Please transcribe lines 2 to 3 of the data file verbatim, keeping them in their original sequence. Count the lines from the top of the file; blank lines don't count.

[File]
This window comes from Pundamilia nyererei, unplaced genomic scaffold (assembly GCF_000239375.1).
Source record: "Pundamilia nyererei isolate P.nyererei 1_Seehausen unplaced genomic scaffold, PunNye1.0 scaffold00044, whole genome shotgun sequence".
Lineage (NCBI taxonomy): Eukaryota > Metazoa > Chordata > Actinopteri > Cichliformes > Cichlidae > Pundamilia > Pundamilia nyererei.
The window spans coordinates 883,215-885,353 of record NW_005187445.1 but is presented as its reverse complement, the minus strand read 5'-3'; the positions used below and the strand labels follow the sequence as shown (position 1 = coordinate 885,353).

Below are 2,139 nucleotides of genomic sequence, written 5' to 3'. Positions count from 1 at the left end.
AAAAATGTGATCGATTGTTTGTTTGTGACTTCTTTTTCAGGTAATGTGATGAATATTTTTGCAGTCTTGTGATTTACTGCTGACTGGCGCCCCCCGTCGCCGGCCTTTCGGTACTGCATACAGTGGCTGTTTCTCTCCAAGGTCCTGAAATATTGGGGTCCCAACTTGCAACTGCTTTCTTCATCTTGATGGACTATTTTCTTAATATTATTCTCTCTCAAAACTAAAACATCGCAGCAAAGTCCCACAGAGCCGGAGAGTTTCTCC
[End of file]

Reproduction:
Source record: "Pundamilia nyererei isolate P.nyererei 1_Seehausen unplaced genomic scaffold, PunNye1.0 scaffold00044, whole genome shotgun sequence".
Lineage (NCBI taxonomy): Eukaryota > Metazoa > Chordata > Actinopteri > Cichliformes > Cichlidae > Pundamilia > Pundamilia nyererei.